Exon-Skipping Shows Promise in Duchenne Muscular Dystrophy
Results from a Phase IIb extension trial of the drug eteplirsen show an increased ability to walk in boys with Duchenne muscular dystrophy. Eteplirsen, a drug that skips exon 51 of the dystrophin gene, may improve quality of life for patients with Duchenne muscular dystrophy and slow disease progress. These are the findings from a Phase IIb extension trial that is taking place at Nationwide Children’s Hospital.
The first-of-its-kind Phase II trial of eteplirsen as potential treatment for Duchenne muscular dystrophy began at Nationwide Children’s in August 2011. Only boys with certain out-of-frame dystrophin gene deletions that may be corrected by skipping exon 51 were included in the study, a mutation that represents about 13 to 15 percent of Duchenne patients. The drug is designed to address the underlying cause of Duchenne muscular dystrophy by allowing a functional dystrophin protein to be produced. By skipping exon 51, eteplirsen may restore the gene’s ability to make a shorter, but still functional, form of dystrophin from messenger RNA.
During the trial, 12 boys received IV infusions of placebo, 30 mg/kg of eteplirsen or 50 mg/kg of eteplirsen once weekly for 48 weeks. Muscle biopsies were performed at baseline, 12 weeks for participants receiving 50/mg/kg, 24 weeks for those in the 30 mg/kg cohort. The four placebo patients were rolled over to an open-label eteplirsen of either 30 or 50 mg/kg at week 24.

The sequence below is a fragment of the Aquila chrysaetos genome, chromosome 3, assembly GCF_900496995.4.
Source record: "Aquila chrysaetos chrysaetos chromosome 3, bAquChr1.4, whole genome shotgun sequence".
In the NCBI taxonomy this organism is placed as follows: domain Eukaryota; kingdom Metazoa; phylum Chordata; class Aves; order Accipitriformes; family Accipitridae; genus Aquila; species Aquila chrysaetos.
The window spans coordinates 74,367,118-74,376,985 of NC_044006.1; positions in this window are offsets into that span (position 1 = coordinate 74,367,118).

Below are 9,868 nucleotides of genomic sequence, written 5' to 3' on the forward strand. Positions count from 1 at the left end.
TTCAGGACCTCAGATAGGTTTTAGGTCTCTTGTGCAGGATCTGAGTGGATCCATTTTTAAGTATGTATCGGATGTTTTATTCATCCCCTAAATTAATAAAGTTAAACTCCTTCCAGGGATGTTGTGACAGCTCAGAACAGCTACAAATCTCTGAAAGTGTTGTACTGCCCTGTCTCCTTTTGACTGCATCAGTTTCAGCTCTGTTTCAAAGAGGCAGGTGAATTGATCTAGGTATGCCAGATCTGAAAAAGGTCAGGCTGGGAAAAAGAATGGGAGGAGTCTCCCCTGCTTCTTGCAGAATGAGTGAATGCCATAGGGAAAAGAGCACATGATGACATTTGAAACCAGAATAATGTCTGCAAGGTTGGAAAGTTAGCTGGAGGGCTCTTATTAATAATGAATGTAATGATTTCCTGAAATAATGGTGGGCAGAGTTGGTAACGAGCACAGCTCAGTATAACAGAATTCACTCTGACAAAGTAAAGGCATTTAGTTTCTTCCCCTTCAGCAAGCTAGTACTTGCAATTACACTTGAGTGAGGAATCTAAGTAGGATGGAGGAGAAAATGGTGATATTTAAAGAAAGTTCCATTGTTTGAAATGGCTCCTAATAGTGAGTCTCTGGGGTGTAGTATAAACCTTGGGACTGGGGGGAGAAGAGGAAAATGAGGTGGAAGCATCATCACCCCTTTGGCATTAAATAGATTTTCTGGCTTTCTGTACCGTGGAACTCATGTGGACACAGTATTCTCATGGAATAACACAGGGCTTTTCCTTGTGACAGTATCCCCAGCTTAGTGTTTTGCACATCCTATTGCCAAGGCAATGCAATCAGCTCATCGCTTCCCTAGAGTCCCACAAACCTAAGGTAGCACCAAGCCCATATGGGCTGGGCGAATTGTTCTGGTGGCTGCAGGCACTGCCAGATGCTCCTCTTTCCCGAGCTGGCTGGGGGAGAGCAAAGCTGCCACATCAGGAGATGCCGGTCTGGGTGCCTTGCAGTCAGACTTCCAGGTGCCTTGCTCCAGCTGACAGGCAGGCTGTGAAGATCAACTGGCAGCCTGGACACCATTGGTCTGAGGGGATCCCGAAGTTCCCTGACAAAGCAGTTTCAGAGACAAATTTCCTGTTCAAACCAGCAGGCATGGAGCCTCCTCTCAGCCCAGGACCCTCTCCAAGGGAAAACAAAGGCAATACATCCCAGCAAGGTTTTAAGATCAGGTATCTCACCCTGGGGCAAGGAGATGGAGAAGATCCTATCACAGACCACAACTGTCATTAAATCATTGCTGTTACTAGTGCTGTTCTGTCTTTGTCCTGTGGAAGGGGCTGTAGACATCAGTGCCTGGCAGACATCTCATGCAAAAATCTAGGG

Results showed that the boys who received the highest dose of eteplirsen for the full 48 weeks had a slightly improved ability to complete the six-minute walk test used to measure functional ability in the disease. These boys walked an average of 21 meters farther after 48 weeks of treatment than at the beginning of the trial, while the placebo group walked 68 meters fewer at the beginning. No treatment-associated adverse events occurred.
“These data represent a significant milestone and a defining moment of progress and hope for patients with Duchenne muscular dystrophy and their families, as well as those of us in the scientific community who have been pursuing potential treatments for this devastating and deadly disease for decades,” says Jerry Mendell MD
director of the Center for Gene Therapy
of The Research Institute at Nationwide Children’s Hospital, director of Neuromuscular Disorders
and principal investigator of the Phase IIb study. “By addressing the underlying cause of Duchenne muscular dystrophy, eteplirsen has demonstrated unparalleled effects on enabling dystrophin production and slowing the progression of the disease as measured by the 6-minute walk test. While eteplirsen is targeted to Duchenne muscular dystrophy patients with a specific genetic mutation, I think the implication for all Duchenne muscular dystrophy patients with related genetic mutations are clearly evident.”
Dr. Mendell will present his findings at the World Muscle Society Congress’ Late-Breaking Science program in Perth, Australia during October 9 through October 13, 2012.
Despite these findings, Dr. Mendell explains that caution should still be taken. The trial only included 12 patients, with only four receiving the high dose and four receiving the placebo. It is unclear how long the effects of the drugs would last or if safety issues would arise with longer treatment. Also, two of the boys on a lower dose of the drug rapidly lost the ability to walk, even though the level of dystrophin in their muscles increased substantially.